(CNN) -- Ecological and conservation groups are praising a move by the Environmental Protection Agency to impose new restrictions on rat poisons to help reduce the threat of accidental exposure to children and wildlife.
The rules say only farmers, livestock owners and certified rodent control employees can buy rat poison in bulk.
"We are very happy that the EPA has done all it can to get these products off of the consumer market," said Michael Fry, director of conservation advocacy for the American Bird Conservancy. "By putting these restrictions in place, they are allowing a compromise to be made between themselves and organizations who have been working on this problem for a long time."
The EPA's new measures, which were handed down Thursday, require that rat poisons be kept in bait stations above ground and in containers that meet agency standards.
Loose bait, such as pellets, and the four most hazardous types of pesticides, known as "second-generation anticoagulants," will no longer be sold for personal use.
Under the new restrictions, only farmers, livestock owners and certified rodent control employees will be allowed to purchase rat poison in bulk. Bags larger than 8 pounds will no longer be sold at hardware and home-improvement stores.
Children who come into contact with highly toxic pellets can experience terrible symptoms from digesting them. They include internal bleeding, nosebleeds, hair loss and extensive bruising.
Between 2001 and 2003, rat poison was responsible for nearly 60,000 poisonings, according to a study done by the American Association of Poison Control Centers. About 250 of these yearly exposures result in serious injuries or death.
The EPA said it believes the restrictions will not only keep the products out of children's hands, but also reduce the ecological and wildlife risks associated with exposure to rat poison.
Bait blocks that are typically placed on the ground use fish and other flavors that attract endangered species, including mountain lions.
"In California, almost every animal tested by the National Wildlife Service had residues of rodenticides," said Fry. "The rat baits are also very lethal to scavengers, because the toxins remain in the rodent's body long after they initially die."
Although the EPA is receiving considerable praise for the initiative, this isn't the first time the agency has worked to combat the threat of rat poison.
In 1998, the EPA established two standards for rat poison. The agency required manufacturers to include an ingredient that made the poison taste bitter and use an indicator dye that would make the ingestion of pesticides more recognizable.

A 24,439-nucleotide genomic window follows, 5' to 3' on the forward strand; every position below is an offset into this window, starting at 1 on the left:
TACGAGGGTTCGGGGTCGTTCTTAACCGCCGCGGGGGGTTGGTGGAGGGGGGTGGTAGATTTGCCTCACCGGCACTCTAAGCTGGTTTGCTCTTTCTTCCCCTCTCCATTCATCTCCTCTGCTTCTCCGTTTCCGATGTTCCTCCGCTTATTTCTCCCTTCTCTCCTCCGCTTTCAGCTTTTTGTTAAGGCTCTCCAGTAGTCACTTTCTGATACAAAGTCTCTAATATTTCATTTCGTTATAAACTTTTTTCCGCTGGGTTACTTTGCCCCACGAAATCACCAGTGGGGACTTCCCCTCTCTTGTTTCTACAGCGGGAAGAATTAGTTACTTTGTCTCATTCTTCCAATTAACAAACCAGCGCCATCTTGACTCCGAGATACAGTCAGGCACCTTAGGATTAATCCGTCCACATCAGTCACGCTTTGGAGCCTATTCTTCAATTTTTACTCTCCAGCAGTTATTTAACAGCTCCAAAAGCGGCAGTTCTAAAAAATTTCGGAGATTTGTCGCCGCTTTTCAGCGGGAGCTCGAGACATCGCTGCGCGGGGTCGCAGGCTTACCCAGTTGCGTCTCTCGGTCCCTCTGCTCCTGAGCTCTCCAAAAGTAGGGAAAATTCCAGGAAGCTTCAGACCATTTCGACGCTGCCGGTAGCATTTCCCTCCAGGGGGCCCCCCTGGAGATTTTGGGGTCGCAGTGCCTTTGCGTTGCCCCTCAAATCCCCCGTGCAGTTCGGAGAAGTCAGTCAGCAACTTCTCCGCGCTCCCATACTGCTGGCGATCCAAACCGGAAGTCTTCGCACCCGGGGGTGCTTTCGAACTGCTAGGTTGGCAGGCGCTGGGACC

But regulations were revoked in 2001 after the agency came to a mutual agreement with manufacturers to rescind the requirements.
"We determined that the dye wasn't effective in keeping children from being accidentally exposed and the bittering agent actually resulted in a loss of efficiency in controlling rodents," said Steven Bradbury, director of the agency's Division of Special Review and Re-registration.
"In our decision Thursday, we felt that we needed an approach that would stop children coming in contact with the pesticides in the first place. That ultimately led to the implementation of bait stations," Bradbury said.
The decision to revoke the requirements led the West Harlem Environmental Action, Inc. and the Natural Resource Defense Council to file a lawsuit three years later.
Both organizations saw the retraction as a way to make it easy for consumers to purchase unsafe rodenticides over the counter. According to the West Harlem group, inner-city housing and park departments such as the New York City Housing Authority could continue laying rat baits in public areas that were easily accessible to children.
"Studies show that the number of poisonings in minority children is much higher than others," said Aaron Colangelo, a staff attorney at the Natural Resource Defense Council. "Not only do we have an environmental health issue, but an environmental justice issue as well."
New York State Health Department studies showed that 57 percent of children hospitalized for rat poisoning were black and 26 percent were Latino.
The EPA said it is working to reduce those numbers in upcoming years with regulations like the ones it introduced this week.
"We were frustrated that the EPA dragged their feet for three years before finally taking some productive steps," said Colangelo. "But, from our perspective, they are finally starting to do what needs to be done in order to protect children."
After June 4, rat poison manufacturers will have 90 days to comply with the EPA's guidelines. They will then have the opportunity to design new bait stations and formulas for their poisons.
All new products should be registered and certified by June 2011.
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